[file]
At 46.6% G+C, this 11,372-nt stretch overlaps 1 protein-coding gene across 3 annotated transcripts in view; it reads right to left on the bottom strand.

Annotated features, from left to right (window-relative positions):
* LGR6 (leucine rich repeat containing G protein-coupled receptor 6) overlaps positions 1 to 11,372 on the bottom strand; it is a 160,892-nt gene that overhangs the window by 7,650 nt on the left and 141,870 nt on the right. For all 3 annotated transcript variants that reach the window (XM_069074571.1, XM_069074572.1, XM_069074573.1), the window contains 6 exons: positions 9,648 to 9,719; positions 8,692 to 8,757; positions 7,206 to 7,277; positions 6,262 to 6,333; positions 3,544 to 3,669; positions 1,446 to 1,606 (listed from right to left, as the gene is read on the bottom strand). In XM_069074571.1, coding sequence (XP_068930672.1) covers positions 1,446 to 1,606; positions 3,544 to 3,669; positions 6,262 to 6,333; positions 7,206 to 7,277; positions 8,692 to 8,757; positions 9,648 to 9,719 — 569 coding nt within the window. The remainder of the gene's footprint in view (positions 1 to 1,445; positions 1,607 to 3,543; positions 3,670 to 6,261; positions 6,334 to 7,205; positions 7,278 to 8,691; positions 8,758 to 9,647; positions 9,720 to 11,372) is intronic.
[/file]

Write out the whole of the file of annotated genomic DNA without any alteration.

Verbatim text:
At 46.6% G+C, this 11,372-nt stretch overlaps 1 protein-coding gene across 3 annotated transcripts in view; it reads right to left on the bottom strand.

Annotated features, from left to right (window-relative positions):
* LGR6 (leucine rich repeat containing G protein-coupled receptor 6) overlaps positions 1 to 11,372 on the bottom strand; it is a 160,892-nt gene that overhangs the window by 7,650 nt on the left and 141,870 nt on the right. For all 3 annotated transcript variants that reach the window (XM_069074571.1, XM_069074572.1, XM_069074573.1), the window contains 6 exons: positions 9,648 to 9,719; positions 8,692 to 8,757; positions 7,206 to 7,277; positions 6,262 to 6,333; positions 3,544 to 3,669; positions 1,446 to 1,606 (listed from right to left, as the gene is read on the bottom strand). In XM_069074571.1, coding sequence (XP_068930672.1) covers positions 1,446 to 1,606; positions 3,544 to 3,669; positions 6,262 to 6,333; positions 7,206 to 7,277; positions 8,692 to 8,757; positions 9,648 to 9,719 — 569 coding nt within the window. The remainder of the gene's footprint in view (positions 1 to 1,445; positions 1,607 to 3,543; positions 3,670 to 6,261; positions 6,334 to 7,205; positions 7,278 to 8,691; positions 8,758 to 9,647; positions 9,720 to 11,372) is intronic.